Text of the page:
Instead, the long-serving team assistant finds himself at the dawn of a new beginning.
"Chapecoense today means my life. I am 20 years at the club," an emotional Andrade told CNN. "I created roots in the city. Everything that I have accomplished is thanks to Chapecoense."
The longest serving employee at the tiny team from the town of Chapeco in southern Brazil -- he started there in 1995 -- Andrade says he used to joke with one of the club's former directors that his blood was green.
Back in 1995, Chapecoense was languishing in Brazil's lower leagues and Andrade has watched on as the team rose from near obscurity to become one of the most formidable in South America.
Before the crash, Chapecoense was in the midst of a fairytale season. It was on its way to compete in its first continental final when the plane carrying the team went down on approach to Jose Maria Cordova International airport in Medellin, Colombia.
Like all connected with Chapecoense, Andrade was devastated. He walked out of a remembrance service two days after the crash to seek treatment from a psychologist.
He says he struggled to cope with the emotion of it all.
"The moment I felt the most sadness was the day the caskets arrived. I didn't go there (on the field where the caskets were placed)."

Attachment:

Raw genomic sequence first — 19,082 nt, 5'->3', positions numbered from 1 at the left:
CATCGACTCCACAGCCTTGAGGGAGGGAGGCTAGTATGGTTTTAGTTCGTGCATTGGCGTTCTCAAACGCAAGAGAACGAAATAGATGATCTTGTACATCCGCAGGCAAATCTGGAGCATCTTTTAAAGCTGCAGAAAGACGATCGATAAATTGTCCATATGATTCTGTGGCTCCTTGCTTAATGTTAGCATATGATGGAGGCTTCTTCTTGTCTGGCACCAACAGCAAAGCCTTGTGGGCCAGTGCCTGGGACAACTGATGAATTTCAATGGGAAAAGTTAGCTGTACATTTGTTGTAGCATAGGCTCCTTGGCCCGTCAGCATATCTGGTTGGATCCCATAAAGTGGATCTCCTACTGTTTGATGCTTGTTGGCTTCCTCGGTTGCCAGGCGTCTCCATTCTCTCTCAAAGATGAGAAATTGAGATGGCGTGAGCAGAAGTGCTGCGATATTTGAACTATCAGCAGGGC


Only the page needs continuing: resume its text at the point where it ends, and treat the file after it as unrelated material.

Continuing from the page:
"I was used to them scoring goals, running around the goal. I was not ready to see all those caskets underneath the goal."
'We'll meet again'
Andrade says he'll see the players again one day when he will be able to thank them for the joy they provided and for putting Chapeco on the world map.
He believes that the spirits of the departed are inspiring the new players who have joined the club as it attempts to rebuild.
"I feel that they are helping us in one way with their energy and that wonderful football that they showed us."
"My impression is that I feel that energy is being passed on to the new team."
Chape's reconstruction has been remarkably quick. The accident occurred less than two months ago and every step forward is laden with emotion.
The club played a friendly match at the weekend, it's first since the disaster, with a raft of new players signed to replace those who perished making their first appearances.
Andrade believes the recovery will have renewed impetus when the surviving players Alan Ruschel and Neto can take the field again later this year
The team kicks off the new season at home on Thursday against southern Brazilian rivals Joinville and Andrade knows it will be a difficult season ahead.
But he hopes they can stay in Brazil's Serie A, the country's top division, when that competition begins later in 2017.
Only then, could he begin to consider retirement.